— Ghost Stories of an Antiquary • Montague Rhodes James

... languish, even in the hands of the busy, if they have not some employment subsidiary to that ...
— Pearls of Thought • Maturin M. Ballou

... be necessary now and then that he should come to the front, he does it simply and naturally—that is all. Always and everywhere the hero is the central figure to whose full presentation all else is subsidiary. There is no need to speak of the faultlessness of the style, or of the deep but always manly feeling with which the more intimate details of the story are told; effusiveness or sentimentality was as alien to Lockhart as to Scott, ...
— Memoirs of the Life of Sir Walter Scott, Volume I (of 10) • John Gibson Lockhart

... universe is always dual, always a scene of combat. Born with that impulse, exercising it continually, he naturally assumed it to be the major process in life. It is not. Growth is the major process. Combat is a useful subsidiary process, chiefly valuable for its initial use, to transmit the physical superiority of the victor. Psychic and social advantages are ...
— The Forerunner, Volume 1 (1909-1910) • Charlotte Perkins Gilman

... force acting upon the bone is the primary factor in the production of fractures, there are certain subsidiary factors to be considered. Thus the age of the patient is of importance. During infancy and early childhood, fractures are less common than at any other period of life, and are usually transverse, incomplete, ...
— Manual of Surgery Volume Second: Extremities—Head—Neck. Sixth Edition. • Alexander Miles

... contiguous and continuous mucous membranes, as those of the nose and throat—hence the red, watery eyes that attend on nasal catarrh, sore throat, influenza, strangles, nasal glanders, and the like. In such cases, however, the affection of the eye is subsidiary and is manifestly overshadowed by the primary and ...
— Special Report on Diseases of the Horse • United States Department of Agriculture

... thereto, Naming, Definition, and Classification. Conception, Memory, and other like faculties, are not treated by it; but it presupposes them. Our object, therefore, must be to analyse the process of inference and the subsidiary operations, besides framing canons to test any given evidence. We need not, however, carry the analysis beyond what is necessary for the practical uses of Logic; for one step in analysis is good without a second, and our purpose is simply to ...
— Analysis of Mr. Mill's System of Logic • William Stebbing

... from bamboo, willow and vine. As illustrating the intense home industry of these people we may consider the fact that the 5,453,309 households of farmers in Japan produced in 1906, in their homes as subsidiary work, $20,527,000 worth of manufactured articles. If correspondingly exact statistical data were available from China and Korea a similarity full utilization of cultural possibilities ...
— Farmers of Forty Centuries - or, Permanent Agriculture in China, Korea and Japan • F. H. King

... man to the station. And the flames, as he feared, had altogether got ahead of him during the fight. As far as they had gone, they had stopped the fire, having made a black wilderness a mile and a half in length, which, during the whole distance, ceased suddenly at the line at which the subsidiary fire had been extinguished. But while the attack was being made upon them the flames had crept on to the southward, and had now got beyond their reach. It had seemed, however, that the mass of fire which had got away from them was small, and already the damp of the night was on ...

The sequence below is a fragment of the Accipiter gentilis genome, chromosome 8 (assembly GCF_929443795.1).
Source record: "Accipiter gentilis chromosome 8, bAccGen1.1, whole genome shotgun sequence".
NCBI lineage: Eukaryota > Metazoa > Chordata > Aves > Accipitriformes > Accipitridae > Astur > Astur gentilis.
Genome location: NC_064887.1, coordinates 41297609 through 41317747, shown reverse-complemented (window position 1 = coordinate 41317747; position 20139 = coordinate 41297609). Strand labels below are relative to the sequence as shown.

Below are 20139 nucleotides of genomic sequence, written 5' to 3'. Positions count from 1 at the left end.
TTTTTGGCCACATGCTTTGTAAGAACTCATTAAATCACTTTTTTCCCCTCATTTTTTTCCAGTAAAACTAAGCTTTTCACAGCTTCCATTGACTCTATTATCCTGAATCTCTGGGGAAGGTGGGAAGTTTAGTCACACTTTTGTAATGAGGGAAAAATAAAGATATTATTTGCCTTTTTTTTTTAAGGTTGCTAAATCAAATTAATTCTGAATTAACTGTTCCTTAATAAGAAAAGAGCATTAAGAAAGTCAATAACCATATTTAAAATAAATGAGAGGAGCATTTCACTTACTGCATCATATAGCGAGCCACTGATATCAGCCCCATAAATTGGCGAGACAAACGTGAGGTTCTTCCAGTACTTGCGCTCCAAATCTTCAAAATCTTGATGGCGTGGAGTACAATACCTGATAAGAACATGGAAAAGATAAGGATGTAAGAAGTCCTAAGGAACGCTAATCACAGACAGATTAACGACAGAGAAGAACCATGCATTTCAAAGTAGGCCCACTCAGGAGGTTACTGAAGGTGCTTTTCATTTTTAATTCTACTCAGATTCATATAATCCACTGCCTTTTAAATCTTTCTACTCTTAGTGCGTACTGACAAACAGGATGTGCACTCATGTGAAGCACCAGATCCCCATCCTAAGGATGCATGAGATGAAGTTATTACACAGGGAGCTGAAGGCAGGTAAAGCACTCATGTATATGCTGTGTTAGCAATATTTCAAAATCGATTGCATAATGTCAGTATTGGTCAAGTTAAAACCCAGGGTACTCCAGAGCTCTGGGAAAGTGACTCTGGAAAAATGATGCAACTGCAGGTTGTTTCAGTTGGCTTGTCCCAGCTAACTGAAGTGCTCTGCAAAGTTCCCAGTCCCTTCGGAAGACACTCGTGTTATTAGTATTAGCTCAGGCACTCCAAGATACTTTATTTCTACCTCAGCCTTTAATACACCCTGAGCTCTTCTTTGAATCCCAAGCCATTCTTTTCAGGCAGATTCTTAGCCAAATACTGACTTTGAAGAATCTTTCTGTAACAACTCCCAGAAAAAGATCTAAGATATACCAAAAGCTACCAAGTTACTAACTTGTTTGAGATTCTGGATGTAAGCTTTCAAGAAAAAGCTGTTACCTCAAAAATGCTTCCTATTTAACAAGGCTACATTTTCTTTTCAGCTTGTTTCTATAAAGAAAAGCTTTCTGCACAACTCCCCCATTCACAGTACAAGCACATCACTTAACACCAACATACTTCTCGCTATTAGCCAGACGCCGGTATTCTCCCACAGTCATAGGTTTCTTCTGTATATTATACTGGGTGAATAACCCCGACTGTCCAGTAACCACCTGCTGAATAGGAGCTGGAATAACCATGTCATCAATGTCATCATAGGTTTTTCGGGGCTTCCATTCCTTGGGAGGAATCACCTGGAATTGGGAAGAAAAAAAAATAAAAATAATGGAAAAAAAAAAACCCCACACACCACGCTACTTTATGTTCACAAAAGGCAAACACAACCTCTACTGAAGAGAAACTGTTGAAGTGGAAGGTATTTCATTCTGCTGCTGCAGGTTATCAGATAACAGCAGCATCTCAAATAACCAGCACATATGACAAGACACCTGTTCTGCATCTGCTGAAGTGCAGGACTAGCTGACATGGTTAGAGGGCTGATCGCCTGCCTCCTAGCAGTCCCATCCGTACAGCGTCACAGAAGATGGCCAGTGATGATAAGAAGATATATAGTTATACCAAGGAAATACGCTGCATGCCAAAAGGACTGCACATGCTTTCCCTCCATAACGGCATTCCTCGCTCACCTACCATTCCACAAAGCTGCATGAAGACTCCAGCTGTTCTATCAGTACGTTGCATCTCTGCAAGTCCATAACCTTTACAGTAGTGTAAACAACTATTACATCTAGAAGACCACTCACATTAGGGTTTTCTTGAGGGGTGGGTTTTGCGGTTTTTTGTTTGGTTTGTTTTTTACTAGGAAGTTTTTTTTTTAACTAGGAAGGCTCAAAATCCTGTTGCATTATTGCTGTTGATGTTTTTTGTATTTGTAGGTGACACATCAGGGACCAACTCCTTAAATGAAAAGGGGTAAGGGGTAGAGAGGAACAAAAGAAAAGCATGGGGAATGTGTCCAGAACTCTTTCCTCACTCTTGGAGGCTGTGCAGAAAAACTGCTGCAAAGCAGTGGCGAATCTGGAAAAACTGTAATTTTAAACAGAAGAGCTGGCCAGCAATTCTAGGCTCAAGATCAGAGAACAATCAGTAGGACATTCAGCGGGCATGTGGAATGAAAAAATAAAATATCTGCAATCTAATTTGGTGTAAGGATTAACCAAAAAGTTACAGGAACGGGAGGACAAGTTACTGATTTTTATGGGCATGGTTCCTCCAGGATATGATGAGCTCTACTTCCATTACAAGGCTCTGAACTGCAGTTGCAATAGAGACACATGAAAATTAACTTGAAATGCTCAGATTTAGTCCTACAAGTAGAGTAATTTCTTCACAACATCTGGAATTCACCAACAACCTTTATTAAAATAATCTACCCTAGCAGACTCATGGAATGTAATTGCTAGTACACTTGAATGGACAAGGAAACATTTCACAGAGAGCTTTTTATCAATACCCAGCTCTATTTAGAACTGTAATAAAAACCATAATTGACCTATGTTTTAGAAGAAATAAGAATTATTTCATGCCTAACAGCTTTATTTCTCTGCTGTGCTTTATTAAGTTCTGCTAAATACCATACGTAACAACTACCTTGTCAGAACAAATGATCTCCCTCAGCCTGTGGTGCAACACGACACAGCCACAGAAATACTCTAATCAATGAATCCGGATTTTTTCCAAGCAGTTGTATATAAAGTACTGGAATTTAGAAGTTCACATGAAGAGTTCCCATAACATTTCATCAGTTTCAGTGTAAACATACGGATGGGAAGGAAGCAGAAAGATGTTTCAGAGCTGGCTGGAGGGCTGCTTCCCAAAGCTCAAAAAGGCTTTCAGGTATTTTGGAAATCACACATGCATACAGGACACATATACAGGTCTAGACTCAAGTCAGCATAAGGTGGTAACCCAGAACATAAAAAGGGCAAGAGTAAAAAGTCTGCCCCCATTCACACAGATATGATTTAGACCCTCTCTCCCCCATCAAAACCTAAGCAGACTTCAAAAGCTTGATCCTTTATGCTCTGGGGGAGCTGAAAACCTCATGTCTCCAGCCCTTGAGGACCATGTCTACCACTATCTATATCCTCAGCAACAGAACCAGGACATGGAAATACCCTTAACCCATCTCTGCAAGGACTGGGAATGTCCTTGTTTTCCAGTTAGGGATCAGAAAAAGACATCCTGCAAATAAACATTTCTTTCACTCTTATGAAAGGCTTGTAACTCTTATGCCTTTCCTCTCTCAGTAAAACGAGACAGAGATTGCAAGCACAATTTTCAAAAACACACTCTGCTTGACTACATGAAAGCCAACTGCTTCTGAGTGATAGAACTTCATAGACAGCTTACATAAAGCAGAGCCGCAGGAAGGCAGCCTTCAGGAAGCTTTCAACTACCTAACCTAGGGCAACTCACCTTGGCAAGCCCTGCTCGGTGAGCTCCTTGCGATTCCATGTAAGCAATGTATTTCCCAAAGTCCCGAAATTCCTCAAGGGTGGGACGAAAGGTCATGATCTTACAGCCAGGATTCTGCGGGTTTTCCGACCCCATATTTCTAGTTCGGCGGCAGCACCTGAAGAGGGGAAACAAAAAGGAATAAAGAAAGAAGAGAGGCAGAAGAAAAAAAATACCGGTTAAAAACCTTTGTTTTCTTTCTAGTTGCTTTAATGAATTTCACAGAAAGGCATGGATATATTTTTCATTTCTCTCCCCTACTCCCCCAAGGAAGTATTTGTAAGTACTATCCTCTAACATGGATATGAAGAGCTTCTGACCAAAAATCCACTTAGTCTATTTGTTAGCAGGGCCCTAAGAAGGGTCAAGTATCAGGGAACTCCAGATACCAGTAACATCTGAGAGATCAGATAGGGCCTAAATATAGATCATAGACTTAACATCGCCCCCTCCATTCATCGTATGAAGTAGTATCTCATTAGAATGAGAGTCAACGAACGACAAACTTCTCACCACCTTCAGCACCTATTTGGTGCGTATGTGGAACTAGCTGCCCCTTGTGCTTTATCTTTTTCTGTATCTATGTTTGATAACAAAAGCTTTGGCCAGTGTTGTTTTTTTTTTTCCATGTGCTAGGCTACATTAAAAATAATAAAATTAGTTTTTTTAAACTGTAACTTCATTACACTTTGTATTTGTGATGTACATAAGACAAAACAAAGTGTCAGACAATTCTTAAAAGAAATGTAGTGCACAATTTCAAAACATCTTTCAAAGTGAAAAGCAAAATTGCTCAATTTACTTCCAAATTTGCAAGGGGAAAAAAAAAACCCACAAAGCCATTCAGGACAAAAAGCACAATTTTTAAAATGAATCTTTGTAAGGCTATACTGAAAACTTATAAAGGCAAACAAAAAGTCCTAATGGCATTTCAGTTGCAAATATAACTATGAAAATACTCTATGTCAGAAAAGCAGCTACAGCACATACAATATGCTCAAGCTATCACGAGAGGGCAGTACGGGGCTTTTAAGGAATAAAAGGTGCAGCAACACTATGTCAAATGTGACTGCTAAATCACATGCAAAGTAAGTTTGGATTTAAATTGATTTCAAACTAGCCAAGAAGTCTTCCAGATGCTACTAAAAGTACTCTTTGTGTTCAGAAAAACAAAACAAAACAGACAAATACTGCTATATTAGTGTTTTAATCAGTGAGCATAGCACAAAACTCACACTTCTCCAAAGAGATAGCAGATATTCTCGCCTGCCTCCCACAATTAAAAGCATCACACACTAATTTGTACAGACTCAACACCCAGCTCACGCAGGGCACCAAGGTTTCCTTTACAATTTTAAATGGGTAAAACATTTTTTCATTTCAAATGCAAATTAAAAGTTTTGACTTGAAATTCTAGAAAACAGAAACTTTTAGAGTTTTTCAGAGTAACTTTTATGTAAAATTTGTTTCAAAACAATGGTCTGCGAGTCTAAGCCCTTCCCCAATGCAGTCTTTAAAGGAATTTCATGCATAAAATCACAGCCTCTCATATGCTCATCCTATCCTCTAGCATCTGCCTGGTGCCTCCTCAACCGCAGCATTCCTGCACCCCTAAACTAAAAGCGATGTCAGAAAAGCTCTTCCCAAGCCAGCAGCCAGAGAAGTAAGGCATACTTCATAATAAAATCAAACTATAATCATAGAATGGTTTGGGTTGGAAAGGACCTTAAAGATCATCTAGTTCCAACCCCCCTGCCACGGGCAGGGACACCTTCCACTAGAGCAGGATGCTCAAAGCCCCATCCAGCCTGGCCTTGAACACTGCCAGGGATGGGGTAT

— Harry Heathcote of Gangoil • Anthony Trollope

... to find a passage out of the main ravine, between the points where the subsidiary ravines ran into it, and where it joined the sea. If I could succeed in doing this our difficulties would, in a great measure, have terminated, for no other main ravine lay between us and the fertile plains ...
— Journals Of Two Expeditions Of Discovery In North-West And Western Australia, Vol. 1 (of 2) • George Grey

... union. The tri-centennial anniversary of the Reformation, in 1817, was made the occasion of inflaming the public mind with this idea. The sentiment found ready access to the German heart. It was shared and advocated by many of the best and ablest men. As subsidiary to the same movement, was at the same time introduced the practice of systematic and social gymnastic exercises, an institution which still exists, and constitutes one of the most prominent features of the German movement. Immense concourses of gymnasts from ...
— The Continental Monthly, Vol. 6, No 3, September 1864 - Devoted To Literature And National Policy • Various

... their wings, lesser breeds of brown carrion hawks and vultures attend our every camp. Again the vulture is not so common as in South Africa, for here it is blind in this dense bush and has to play a very subsidiary part to the scavenging of lions and hyaenas. Down by the swamps one evening we shot a vulture that was assisting a moribund ox to die. True we did not mean to kill him, for we owe many debts of gratitude to vultures; but, to my surprise, my native boy seemed ...
— Sketches of the East Africa Campaign • Robert Valentine Dolbey

... writer ... sees his play in one light, the theatrical manager receives it and sees it in another, the stage-manager adds his own way of understanding it, the actor takes it up according to his own temperament and talents, and the public sees it from a fifth point of view. Add to this ten or twelve subsidiary characters. How can an author claim, under such circumstances, to remain the absolute ...